View more photos from this event here.
Reflection: YESS Site Visit in Des Moines, IA
Sister Jan Cebula, OSF
October 17, 2018
“The kids need us. The community needs us,” said Julie Schneider, interim CEO of the Youth Emergency Services & Shelter (YESS) in Des Moines, Iowa, at the Nuns on the Bus stop there Oct. 16. Julie captured in that one phrase what we all need to be about.
So aptly named, YESS is the largest crisis emergency shelter for children in the state of Iowa. As we toured the brightly painted facility decorated with inviting and energizing art, we learned that more than providing a safe place, as important as that is, healing is what they are about.
“How can we help them heal?” they ask.
Children can visit Chillville, a sensory room specially equipped for those with autism or hyperactivity or who just need a place to relax. Playville, the play therapy room, gives children a space to express themselves when words fail. So does art and music therapy. All steps in healing.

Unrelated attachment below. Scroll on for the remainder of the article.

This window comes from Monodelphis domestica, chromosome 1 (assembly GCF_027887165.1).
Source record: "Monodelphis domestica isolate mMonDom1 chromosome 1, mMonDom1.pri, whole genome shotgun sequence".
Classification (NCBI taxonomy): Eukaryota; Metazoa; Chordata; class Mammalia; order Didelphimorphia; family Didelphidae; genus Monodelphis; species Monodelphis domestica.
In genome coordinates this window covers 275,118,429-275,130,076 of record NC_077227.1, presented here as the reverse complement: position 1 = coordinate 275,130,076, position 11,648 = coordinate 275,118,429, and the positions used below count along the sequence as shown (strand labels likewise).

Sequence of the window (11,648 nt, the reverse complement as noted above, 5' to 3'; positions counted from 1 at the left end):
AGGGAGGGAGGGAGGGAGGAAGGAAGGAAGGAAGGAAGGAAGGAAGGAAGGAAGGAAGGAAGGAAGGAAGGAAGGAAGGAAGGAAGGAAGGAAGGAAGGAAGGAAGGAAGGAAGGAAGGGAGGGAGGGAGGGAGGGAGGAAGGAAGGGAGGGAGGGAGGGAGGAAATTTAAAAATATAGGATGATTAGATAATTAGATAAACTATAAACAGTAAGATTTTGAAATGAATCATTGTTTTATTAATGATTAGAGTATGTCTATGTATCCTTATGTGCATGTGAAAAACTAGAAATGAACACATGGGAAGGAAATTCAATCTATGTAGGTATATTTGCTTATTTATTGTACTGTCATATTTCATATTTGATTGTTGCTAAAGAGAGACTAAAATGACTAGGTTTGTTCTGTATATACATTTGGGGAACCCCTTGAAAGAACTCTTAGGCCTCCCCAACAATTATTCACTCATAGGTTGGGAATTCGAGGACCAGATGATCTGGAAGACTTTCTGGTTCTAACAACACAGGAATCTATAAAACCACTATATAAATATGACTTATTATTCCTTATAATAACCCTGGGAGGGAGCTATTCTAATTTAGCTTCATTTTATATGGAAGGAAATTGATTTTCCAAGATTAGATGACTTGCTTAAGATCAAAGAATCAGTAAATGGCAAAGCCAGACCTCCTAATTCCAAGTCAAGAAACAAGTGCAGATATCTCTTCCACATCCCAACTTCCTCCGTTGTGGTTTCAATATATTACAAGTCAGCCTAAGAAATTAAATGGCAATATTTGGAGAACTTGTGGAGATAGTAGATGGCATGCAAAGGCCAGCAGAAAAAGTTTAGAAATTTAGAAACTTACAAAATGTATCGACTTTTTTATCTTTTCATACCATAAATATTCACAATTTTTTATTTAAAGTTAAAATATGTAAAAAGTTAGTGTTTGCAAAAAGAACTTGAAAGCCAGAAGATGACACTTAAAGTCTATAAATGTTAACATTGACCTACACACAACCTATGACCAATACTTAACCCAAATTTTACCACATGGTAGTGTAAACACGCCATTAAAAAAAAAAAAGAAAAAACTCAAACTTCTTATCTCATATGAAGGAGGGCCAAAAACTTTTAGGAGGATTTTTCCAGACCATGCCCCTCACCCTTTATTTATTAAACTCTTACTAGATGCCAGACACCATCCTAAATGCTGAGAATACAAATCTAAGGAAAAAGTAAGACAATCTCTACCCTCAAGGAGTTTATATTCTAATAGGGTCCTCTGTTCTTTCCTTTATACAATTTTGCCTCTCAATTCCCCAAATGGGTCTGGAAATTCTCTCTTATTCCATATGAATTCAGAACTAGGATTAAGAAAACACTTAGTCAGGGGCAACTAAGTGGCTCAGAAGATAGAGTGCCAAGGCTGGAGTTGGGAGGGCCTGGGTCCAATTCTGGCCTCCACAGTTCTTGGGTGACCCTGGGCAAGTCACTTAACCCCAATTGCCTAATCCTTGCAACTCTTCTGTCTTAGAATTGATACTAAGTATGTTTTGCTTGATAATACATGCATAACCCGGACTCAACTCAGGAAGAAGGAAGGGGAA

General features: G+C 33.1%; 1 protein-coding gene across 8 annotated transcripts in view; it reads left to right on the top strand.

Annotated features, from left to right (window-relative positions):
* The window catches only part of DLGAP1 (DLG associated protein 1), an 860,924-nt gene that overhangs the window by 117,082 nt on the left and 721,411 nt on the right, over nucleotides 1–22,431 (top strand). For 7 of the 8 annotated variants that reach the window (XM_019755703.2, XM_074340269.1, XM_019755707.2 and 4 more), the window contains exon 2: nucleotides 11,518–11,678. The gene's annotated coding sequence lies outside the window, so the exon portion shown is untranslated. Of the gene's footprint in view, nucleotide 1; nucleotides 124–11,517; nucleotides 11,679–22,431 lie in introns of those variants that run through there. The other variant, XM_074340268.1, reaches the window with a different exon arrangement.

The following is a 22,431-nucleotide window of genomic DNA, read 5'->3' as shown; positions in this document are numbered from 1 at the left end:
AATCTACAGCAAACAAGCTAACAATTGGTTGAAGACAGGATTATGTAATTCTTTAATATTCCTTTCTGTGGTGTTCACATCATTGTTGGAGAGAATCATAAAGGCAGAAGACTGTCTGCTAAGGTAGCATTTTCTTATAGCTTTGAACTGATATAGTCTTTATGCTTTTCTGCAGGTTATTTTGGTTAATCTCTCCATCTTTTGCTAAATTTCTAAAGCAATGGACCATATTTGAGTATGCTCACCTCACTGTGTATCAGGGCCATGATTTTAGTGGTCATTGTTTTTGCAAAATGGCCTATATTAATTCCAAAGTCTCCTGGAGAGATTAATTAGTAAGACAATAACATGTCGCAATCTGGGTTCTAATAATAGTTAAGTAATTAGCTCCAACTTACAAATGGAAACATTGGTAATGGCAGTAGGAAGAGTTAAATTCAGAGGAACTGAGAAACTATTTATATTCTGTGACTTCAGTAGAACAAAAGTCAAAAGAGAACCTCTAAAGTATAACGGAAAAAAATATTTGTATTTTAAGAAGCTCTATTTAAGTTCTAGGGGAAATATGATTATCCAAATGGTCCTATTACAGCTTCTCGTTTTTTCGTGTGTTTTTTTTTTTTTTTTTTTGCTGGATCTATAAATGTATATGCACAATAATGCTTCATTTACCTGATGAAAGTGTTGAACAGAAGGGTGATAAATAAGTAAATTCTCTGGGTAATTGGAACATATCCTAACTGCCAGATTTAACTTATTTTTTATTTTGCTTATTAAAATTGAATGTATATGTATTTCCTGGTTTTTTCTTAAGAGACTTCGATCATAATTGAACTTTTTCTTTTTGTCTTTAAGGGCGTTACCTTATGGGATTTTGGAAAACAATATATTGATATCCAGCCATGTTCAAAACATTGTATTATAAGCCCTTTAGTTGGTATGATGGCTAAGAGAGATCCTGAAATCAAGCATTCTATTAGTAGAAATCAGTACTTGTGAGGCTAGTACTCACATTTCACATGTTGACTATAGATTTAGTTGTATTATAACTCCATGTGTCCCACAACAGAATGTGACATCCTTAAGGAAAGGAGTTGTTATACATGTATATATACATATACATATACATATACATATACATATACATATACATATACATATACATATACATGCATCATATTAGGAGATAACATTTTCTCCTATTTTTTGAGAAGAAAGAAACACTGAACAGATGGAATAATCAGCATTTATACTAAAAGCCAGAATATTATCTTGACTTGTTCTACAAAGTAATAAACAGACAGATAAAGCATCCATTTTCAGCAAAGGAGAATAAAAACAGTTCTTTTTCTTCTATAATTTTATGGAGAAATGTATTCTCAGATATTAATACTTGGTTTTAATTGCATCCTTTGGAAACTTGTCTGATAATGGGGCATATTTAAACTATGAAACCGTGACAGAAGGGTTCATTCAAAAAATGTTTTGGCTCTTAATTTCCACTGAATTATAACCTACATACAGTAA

As we listened to the staff talk about their programs and challenges, we were inspired by their dedication and their commitment to an integrative, holistic approach, not only for the children in the shelter but for children throughout the community through their case management and mental health services. Healing individual children, healing a community. A whole-hearted YESS! for children.
And it happens through relationships. Not only child with parent or care worker with child, but also the community with the child or children.
YESS couldn’t happen without both government funding (read: our tax dollars) and the generosity of the Des Moines community of people.
There are 10 of us currently on the road, talking about tax justice:
- Comboni Missionary Sr. Ilaria Buonriposi of Baltimore;
- Social Service Sr. Simone Campbell of Washington, D.C.;
- Joseph Sr. Mary Ellen Gondeck of Kalamazoo, Michigan;